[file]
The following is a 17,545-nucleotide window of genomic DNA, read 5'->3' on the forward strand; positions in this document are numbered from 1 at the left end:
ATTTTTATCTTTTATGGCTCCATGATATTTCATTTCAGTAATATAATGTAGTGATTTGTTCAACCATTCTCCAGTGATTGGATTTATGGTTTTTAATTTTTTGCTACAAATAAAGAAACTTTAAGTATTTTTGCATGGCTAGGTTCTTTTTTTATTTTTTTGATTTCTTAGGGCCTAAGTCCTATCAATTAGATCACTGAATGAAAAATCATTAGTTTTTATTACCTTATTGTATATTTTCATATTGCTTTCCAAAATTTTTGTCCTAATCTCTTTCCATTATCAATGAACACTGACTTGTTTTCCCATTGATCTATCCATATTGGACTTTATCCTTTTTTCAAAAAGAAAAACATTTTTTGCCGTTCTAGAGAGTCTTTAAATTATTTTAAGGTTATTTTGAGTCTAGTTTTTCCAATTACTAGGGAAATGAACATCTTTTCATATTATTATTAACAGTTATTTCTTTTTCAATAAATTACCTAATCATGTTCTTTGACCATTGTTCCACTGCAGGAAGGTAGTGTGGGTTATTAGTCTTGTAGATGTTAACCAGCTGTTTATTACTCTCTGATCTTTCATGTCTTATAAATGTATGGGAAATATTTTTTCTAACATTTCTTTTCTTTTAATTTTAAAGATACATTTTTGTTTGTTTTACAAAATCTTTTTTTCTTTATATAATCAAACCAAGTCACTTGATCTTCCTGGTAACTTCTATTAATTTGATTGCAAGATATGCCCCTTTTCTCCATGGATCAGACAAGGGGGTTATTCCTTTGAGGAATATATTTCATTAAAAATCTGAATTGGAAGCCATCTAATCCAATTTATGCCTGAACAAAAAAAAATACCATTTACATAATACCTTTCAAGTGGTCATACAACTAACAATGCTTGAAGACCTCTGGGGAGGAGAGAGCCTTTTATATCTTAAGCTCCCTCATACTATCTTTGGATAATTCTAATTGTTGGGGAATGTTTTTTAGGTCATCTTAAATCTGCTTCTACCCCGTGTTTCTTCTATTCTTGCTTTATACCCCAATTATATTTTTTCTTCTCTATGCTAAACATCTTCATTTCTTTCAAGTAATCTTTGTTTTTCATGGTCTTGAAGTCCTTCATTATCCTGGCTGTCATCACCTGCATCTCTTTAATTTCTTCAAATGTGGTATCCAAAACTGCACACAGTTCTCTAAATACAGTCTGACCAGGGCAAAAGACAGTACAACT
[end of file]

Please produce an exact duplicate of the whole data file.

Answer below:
The following is a 17,545-nucleotide window of genomic DNA, read 5'->3' on the forward strand; positions in this document are numbered from 1 at the left end:
ATTTTTATCTTTTATGGCTCCATGATATTTCATTTCAGTAATATAATGTAGTGATTTGTTCAACCATTCTCCAGTGATTGGATTTATGGTTTTTAATTTTTTGCTACAAATAAAGAAACTTTAAGTATTTTTGCATGGCTAGGTTCTTTTTTTATTTTTTTGATTTCTTAGGGCCTAAGTCCTATCAATTAGATCACTGAATGAAAAATCATTAGTTTTTATTACCTTATTGTATATTTTCATATTGCTTTCCAAAATTTTTGTCCTAATCTCTTTCCATTATCAATGAACACTGACTTGTTTTCCCATTGATCTATCCATATTGGACTTTATCCTTTTTTCAAAAAGAAAAACATTTTTTGCCGTTCTAGAGAGTCTTTAAATTATTTTAAGGTTATTTTGAGTCTAGTTTTTCCAATTACTAGGGAAATGAACATCTTTTCATATTATTATTAACAGTTATTTCTTTTTCAATAAATTACCTAATCATGTTCTTTGACCATTGTTCCACTGCAGGAAGGTAGTGTGGGTTATTAGTCTTGTAGATGTTAACCAGCTGTTTATTACTCTCTGATCTTTCATGTCTTATAAATGTATGGGAAATATTTTTTCTAACATTTCTTTTCTTTTAATTTTAAAGATACATTTTTGTTTGTTTTACAAAATCTTTTTTTCTTTATATAATCAAACCAAGTCACTTGATCTTCCTGGTAACTTCTATTAATTTGATTGCAAGATATGCCCCTTTTCTCCATGGATCAGACAAGGGGGTTATTCCTTTGAGGAATATATTTCATTAAAAATCTGAATTGGAAGCCATCTAATCCAATTTATGCCTGAACAAAAAAAAATACCATTTACATAATACCTTTCAAGTGGTCATACAACTAACAATGCTTGAAGACCTCTGGGGAGGAGAGAGCCTTTTATATCTTAAGCTCCCTCATACTATCTTTGGATAATTCTAATTGTTGGGGAATGTTTTTTAGGTCATCTTAAATCTGCTTCTACCCCGTGTTTCTTCTATTCTTGCTTTATACCCCAATTATATTTTTTCTTCTCTATGCTAAACATCTTCATTTCTTTCAAGTAATCTTTGTTTTTCATGGTCTTGAAGTCCTTCATTATCCTGGCTGTCATCACCTGCATCTCTTTAATTTCTTCAAATGTGGTATCCAAAACTGCACACAGTTCTCTAAATACAGTCTGACCAGGGCAAAAGACAGTACAACT